Monday, June 15, 2009

Iranian Citizens Demand a Recount

Following the stunning results of this weekend's presidential election in Iran, many pundits are finding it difficult not to raise an eyebrow at their validity. Hard line incumbent President Mahmoud Ahmadinejad was announced winner over his popular, reformist opponent Hossein Moussavi in a landslide victory.

Iranian citizens all over the world are crying foul and taking to the streets in protest of the alleged 30% margin by which Ahmadinejad is purported to have beat Moussavi--crying chants for freedom and fair elections. Many of them are asking for their votes back since they feel they were never really counted.

The Obama administration, recently extending a diplomatic hand to Iran, despite its stubborn nuclear ambitions and near 3 decade stand off with the U.S., now has an even more complicated situation on its hands. How does an administration continue talks with a country many feel has made a mockery of democracy with its sham elections?

One possible solution? A recount. Many countries including Germany and France are asking for some level of transparency concerning the Iranian election process. They would like Iranian officials to clear up this controversy by explaining exactly how they arrived at the results and perhaps to count the votes again.

The clerics that make up Iranian government, including supreme leader Ali Khamenei say that accusations that the Iranian elections have been rigged and that the Ahmadinejad was not fairly elected are unfounded and completely untrue. President Ahmadinejad himself stated over the weekend that all of the disappointment regarding the elections was completely fabricated by western media, stating that no one was disputing his rightful election--despite the images of thousands of protesters in the streets of Tehran being on televisions around the world.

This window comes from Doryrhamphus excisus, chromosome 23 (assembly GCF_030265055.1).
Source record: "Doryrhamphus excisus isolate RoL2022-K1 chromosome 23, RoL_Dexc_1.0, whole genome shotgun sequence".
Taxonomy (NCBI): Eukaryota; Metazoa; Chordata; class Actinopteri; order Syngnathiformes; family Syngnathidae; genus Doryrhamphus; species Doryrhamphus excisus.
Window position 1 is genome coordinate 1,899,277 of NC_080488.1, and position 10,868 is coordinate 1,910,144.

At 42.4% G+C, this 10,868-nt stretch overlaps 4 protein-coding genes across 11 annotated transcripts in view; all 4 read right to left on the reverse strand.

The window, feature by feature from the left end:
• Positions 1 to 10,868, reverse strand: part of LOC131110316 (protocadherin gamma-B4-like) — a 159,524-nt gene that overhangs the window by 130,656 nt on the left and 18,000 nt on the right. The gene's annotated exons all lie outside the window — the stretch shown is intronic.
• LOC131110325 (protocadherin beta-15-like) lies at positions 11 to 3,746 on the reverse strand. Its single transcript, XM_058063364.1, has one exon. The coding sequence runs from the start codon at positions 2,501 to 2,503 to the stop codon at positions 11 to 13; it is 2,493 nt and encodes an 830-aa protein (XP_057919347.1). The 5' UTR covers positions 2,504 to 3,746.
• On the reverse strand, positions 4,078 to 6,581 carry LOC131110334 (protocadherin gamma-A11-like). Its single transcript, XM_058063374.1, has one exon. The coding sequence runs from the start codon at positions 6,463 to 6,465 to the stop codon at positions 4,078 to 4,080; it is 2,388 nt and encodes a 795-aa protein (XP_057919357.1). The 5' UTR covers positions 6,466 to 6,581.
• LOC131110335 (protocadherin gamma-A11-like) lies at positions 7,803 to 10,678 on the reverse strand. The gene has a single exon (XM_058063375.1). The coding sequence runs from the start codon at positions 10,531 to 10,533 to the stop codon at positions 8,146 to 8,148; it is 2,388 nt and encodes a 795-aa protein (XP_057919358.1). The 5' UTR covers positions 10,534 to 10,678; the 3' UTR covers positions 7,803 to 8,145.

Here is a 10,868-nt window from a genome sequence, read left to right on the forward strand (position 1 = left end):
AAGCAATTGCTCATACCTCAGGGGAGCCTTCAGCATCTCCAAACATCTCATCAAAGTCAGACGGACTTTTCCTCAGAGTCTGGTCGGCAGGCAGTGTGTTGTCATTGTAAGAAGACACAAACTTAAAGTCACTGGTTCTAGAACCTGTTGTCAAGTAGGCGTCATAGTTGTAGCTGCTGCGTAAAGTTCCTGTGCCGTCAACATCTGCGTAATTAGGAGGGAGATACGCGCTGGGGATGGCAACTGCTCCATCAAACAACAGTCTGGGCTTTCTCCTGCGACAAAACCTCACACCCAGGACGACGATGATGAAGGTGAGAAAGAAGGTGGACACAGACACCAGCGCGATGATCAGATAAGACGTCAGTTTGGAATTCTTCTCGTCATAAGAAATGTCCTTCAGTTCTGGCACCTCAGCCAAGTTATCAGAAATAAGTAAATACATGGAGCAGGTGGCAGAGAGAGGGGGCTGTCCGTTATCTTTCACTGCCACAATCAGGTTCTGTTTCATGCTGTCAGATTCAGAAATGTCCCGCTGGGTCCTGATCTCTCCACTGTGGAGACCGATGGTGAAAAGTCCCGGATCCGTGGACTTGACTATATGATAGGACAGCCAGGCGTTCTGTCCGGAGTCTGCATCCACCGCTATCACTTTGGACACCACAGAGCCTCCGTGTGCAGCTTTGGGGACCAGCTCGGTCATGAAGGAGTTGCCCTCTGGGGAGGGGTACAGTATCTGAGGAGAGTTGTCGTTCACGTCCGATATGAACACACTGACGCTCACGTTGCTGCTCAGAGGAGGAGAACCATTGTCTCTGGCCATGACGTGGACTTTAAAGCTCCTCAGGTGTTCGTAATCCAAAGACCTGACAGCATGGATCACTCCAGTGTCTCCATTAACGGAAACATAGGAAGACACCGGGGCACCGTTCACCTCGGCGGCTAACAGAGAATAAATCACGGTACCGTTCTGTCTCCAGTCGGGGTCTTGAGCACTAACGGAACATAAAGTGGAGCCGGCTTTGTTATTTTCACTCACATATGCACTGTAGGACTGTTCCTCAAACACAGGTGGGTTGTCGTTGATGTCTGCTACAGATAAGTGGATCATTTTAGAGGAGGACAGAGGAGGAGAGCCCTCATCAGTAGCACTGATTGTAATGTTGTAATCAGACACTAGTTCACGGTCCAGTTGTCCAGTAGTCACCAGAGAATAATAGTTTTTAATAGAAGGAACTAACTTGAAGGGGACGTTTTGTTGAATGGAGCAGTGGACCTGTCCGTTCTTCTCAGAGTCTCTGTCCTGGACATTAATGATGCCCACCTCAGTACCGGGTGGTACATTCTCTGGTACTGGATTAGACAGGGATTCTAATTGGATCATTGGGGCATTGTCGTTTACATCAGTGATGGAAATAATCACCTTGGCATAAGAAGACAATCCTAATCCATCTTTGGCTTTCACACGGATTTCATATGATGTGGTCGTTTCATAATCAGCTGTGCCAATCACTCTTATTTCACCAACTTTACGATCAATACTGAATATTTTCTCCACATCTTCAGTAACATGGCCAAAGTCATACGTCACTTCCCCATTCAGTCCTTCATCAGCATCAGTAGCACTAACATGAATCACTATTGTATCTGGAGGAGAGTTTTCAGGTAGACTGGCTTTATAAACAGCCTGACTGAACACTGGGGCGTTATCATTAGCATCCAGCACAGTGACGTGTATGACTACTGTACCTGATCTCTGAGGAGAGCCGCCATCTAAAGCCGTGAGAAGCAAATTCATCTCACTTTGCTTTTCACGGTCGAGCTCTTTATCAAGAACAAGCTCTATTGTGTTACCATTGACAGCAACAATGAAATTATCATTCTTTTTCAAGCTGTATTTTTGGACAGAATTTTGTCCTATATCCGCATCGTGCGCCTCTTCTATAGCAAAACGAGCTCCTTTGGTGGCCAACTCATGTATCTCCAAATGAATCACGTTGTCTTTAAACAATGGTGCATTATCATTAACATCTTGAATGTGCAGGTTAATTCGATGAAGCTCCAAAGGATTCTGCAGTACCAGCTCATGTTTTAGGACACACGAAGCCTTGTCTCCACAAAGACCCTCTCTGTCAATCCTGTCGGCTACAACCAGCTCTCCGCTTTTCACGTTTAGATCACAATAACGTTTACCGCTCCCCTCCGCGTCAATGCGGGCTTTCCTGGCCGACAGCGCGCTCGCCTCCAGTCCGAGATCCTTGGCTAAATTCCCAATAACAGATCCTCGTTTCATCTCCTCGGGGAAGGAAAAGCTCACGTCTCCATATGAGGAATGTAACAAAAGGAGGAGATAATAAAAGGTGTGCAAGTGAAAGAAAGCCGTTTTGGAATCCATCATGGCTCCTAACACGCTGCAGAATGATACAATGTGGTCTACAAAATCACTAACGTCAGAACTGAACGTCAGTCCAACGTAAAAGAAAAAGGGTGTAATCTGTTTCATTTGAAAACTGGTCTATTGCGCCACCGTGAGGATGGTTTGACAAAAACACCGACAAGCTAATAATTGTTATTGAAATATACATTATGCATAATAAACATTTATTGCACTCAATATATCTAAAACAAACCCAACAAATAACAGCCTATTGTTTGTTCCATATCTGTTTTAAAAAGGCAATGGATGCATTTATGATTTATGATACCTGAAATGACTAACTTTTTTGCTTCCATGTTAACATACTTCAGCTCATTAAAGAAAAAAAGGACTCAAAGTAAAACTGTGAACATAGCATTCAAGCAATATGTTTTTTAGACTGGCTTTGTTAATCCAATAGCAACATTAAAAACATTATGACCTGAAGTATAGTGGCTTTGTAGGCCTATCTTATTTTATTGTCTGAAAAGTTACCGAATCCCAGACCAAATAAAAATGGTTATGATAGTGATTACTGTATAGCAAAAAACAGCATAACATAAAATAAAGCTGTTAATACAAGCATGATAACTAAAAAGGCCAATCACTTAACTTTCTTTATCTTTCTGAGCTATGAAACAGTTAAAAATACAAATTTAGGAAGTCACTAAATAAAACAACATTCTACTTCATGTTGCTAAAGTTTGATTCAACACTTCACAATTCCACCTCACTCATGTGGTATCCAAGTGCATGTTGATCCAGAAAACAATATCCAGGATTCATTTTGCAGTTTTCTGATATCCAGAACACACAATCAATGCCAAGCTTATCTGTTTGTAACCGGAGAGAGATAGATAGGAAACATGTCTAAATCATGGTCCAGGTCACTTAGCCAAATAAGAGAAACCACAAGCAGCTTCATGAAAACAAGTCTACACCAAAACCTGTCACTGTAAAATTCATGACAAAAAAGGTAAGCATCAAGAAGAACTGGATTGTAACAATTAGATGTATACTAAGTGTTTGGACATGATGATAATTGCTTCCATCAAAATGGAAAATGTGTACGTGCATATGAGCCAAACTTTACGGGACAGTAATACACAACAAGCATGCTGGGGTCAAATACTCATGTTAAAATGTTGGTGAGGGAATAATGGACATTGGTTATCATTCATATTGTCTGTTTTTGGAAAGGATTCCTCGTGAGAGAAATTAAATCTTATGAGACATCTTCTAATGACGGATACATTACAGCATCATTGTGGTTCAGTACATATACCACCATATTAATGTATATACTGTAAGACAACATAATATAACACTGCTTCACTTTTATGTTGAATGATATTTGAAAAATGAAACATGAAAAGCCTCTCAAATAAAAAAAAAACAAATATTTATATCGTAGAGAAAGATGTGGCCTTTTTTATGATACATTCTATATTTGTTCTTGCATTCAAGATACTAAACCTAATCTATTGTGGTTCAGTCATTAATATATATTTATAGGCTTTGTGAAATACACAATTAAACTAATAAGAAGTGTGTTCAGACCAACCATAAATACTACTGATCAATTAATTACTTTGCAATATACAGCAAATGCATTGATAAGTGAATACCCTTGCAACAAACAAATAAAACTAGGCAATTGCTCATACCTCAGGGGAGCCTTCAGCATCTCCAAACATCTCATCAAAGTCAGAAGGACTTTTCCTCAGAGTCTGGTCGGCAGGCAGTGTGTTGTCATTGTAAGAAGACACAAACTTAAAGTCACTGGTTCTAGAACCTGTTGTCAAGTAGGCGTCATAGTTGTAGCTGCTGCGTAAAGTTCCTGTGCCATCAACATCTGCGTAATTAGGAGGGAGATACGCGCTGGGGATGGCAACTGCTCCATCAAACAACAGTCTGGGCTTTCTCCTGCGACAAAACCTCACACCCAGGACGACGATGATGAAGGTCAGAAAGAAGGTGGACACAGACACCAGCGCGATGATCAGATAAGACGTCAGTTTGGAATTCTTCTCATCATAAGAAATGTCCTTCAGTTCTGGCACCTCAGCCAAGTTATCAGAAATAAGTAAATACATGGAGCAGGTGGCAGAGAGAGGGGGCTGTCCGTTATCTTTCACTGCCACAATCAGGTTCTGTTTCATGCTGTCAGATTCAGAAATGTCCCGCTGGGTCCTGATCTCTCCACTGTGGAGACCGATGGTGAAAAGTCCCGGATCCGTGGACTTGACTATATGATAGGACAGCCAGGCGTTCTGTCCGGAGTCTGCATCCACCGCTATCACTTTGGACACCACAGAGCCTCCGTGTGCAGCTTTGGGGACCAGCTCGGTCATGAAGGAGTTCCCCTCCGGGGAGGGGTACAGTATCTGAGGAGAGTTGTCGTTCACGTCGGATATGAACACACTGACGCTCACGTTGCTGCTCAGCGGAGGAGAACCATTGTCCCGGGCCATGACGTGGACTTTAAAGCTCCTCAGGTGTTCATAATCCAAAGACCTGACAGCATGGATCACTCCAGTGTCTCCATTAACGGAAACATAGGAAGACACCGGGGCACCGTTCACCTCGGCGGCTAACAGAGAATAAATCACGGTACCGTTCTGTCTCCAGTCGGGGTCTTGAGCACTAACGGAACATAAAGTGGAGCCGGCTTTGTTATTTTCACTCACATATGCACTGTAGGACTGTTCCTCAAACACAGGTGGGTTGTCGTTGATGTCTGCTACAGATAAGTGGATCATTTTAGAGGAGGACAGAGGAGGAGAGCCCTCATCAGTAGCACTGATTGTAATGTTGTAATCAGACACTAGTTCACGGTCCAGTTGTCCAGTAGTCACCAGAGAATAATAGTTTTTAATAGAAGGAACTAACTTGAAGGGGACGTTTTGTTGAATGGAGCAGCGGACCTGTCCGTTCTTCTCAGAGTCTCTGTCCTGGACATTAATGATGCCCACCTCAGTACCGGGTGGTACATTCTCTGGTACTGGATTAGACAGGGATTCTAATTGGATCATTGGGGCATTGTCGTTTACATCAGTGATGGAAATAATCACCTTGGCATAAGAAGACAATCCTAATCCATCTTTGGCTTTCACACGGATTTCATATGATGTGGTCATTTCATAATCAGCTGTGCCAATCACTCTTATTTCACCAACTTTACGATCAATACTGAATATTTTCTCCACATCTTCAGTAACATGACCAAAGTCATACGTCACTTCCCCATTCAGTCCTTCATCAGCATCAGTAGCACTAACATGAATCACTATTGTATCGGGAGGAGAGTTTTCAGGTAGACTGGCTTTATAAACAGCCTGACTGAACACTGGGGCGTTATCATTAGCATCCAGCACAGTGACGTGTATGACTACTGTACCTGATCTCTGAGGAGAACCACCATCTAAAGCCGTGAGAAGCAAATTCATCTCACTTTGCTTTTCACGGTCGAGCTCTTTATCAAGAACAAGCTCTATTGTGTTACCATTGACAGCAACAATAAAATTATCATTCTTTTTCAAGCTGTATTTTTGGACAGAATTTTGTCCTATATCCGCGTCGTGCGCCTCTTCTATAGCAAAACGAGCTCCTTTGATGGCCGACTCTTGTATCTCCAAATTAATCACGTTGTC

President Moussavi has yet to address his supporters as he is being detained for "running a red light" which some people worry is a euphemism for something far worse--in an effort to keep him from stirring the pot and engendering more opposition fervor agains the election results.

Teaching with the Constitution:

Have students read Article II section I of the constitution. Discuss the manner in which presidents are elected in the United States. Discuss the difference between the United States' representative democracy and Iran's direct democracy. What are the advantages and disadvantages of each?


Discuss the controversial election of 2000, an American example of voter uncertainty Examine the ensuing supreme court case. Ask students to compare and contrast the present siuation in Iran with the Bush/Gore controversy. Based on their findings, have students come up with a course of action for Iranian officials concerning their current election crisis.

No comments:

Post a Comment